There comes a time in every parent’s, and child’s life where separation is no longer just wishful thinking. The kids are moving out, shipping out or leaving the nest, whatever you want to call it. As a parent this will initially come as a strange sort of shock. Images of pillage and carnage will race through your brain and fear for where they’ll get their next meal will cause you to pace the carpet, chew your nails and lose your hair. After a little time you will have these funny little thoughts creep up and scream over the top of all that worry. What are these thoughts? They are the reminders of what your life used to be like, BK, before kids, that is. Great now you can add another emotion, guilt. It will plague you all day long and throughout the night. You’ve been a parent now for at least a minimum of eighteen long years and you simply can’t help these natural and normal feelings. Well I’m going to clue you into a few things that every parent should know before moving day arrives.
Understanding Your Child’s Perspective of Time
When little Johnny or The Reigning Princess makes the announcement that they have plans to move out you should never be taken by surprise. When they start getting to the driving age you might as well start thinking about the prospect of them leaving. In case you didn’t notice amidst all the fun of teaching your teen to drive, driving is the first step towards real and true independence. We are giving them deadly weapons that move at threatening speeds as a right of passage. We are telling them that we trust them enough to take their lives into their own hands when they are in that seat. So my first tip to all you parents is to be aware of its coming.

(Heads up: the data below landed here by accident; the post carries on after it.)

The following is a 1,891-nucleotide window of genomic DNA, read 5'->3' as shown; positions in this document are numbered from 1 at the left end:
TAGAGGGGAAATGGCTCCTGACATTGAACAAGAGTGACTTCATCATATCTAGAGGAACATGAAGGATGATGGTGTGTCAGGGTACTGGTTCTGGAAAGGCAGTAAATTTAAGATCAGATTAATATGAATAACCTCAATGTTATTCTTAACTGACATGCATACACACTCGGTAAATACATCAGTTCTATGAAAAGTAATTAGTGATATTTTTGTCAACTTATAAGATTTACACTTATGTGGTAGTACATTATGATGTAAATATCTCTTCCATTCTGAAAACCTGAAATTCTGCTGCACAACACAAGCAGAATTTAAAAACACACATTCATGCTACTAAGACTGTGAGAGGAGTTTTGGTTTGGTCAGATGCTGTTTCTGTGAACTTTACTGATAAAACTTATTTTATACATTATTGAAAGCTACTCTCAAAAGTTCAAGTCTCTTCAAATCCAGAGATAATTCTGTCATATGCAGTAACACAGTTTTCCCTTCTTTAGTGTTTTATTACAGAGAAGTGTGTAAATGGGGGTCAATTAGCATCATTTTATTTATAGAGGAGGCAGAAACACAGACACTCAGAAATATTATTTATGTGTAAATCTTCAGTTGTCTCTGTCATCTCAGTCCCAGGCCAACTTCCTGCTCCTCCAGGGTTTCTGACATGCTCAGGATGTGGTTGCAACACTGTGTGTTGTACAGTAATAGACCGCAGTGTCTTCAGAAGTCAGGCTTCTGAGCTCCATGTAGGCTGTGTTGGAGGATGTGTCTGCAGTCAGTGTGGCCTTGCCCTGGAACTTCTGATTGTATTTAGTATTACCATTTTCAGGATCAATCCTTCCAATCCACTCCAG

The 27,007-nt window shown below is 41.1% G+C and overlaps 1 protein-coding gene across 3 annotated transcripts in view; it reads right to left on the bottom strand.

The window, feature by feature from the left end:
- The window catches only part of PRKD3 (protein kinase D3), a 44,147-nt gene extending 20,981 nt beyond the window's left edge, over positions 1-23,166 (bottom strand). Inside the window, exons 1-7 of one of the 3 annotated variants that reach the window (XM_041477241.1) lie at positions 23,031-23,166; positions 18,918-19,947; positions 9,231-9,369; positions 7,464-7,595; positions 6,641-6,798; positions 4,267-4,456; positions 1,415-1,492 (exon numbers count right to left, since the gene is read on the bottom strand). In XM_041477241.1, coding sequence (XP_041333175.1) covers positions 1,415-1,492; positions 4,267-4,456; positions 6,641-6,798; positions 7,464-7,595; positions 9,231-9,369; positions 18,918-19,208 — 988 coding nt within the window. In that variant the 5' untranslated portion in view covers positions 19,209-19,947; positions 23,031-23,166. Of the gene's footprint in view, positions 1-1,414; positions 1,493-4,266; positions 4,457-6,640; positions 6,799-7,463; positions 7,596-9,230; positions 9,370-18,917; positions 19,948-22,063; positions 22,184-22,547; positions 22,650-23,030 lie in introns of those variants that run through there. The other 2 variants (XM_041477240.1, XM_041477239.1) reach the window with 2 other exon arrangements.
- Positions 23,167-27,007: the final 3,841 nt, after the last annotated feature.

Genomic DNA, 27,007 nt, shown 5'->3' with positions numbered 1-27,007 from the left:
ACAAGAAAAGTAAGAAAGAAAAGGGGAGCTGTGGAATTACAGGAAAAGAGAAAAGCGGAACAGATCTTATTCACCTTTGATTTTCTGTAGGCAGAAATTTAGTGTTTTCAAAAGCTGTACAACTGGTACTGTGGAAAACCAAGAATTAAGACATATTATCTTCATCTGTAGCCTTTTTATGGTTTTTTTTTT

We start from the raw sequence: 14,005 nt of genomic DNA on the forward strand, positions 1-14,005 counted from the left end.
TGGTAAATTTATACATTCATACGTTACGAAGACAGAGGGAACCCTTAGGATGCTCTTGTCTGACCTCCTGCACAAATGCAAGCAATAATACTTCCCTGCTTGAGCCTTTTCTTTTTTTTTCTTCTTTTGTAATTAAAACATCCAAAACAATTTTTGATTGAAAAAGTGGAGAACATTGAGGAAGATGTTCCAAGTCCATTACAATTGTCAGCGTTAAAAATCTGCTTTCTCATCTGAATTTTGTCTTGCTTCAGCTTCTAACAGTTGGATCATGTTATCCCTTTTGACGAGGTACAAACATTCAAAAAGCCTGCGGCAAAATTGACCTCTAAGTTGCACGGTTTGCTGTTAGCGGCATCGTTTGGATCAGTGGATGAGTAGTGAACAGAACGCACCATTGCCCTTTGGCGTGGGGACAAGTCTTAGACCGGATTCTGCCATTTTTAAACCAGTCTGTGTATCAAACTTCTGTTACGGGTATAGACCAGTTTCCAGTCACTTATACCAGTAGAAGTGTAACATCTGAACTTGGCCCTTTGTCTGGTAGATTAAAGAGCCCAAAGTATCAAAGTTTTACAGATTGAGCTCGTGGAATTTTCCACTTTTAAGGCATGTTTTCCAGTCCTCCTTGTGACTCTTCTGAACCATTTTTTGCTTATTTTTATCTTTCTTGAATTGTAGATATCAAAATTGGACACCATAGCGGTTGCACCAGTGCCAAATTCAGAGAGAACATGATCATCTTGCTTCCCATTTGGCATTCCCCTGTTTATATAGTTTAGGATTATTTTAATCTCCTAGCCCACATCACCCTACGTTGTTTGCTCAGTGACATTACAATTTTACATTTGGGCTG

Usually when a kid comes home and says they’re moving out they mean it as “someday” they plan to live on their own. There is a time though, when the tone of their voice and the tilt of their head as they say it, causes you to sit up and pay attention. This time they mean now. Keep in mind that most teenagers have absolutely no concept of time. To them three weeks ago was “like forever.” So when your teen says now, they literally mean now. This gives you very little time in which to formulate a plan to ease your own fears and assure that your child will live to see another day.